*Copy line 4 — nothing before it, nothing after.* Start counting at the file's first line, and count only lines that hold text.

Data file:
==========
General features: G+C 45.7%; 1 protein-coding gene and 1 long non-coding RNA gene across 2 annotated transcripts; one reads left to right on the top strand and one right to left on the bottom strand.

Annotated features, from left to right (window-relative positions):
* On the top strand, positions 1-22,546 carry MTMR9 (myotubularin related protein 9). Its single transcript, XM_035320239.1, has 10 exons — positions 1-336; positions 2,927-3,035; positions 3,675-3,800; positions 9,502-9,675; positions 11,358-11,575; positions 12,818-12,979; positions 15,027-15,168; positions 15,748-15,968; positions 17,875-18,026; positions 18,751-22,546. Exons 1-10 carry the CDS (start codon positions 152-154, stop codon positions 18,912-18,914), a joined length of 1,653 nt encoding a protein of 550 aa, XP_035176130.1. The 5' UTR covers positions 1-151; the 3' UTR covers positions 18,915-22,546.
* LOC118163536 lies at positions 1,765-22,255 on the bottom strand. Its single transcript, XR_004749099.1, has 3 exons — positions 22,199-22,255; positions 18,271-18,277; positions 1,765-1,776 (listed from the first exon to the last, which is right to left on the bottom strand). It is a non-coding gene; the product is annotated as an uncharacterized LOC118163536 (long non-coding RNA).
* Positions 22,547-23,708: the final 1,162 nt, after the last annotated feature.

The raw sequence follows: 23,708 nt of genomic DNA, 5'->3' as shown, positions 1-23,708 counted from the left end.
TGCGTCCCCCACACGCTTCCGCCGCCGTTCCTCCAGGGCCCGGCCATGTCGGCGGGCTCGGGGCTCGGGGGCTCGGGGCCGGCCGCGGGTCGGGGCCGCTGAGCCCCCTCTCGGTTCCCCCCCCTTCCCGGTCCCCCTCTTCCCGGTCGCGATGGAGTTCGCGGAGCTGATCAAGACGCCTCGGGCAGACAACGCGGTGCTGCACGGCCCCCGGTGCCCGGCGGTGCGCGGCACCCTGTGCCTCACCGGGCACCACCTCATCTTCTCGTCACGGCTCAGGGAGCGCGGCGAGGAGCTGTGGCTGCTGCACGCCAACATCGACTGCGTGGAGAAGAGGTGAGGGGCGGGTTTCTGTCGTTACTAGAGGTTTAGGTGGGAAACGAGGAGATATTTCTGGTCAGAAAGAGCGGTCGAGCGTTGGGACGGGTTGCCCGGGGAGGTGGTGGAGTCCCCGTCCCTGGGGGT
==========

* LOC118163536 lies at positions 1,765-22,255 on the bottom strand. Its single transcript, XR_004749099.1, has 3 exons — positions 22,199-22,255; positions 18,271-18,277; positions 1,765-1,776 (listed from the first exon to the last, which is right to left on the bottom strand). It is a non-coding gene; the product is annotated as an uncharacterized LOC118163536 (long non-coding RNA).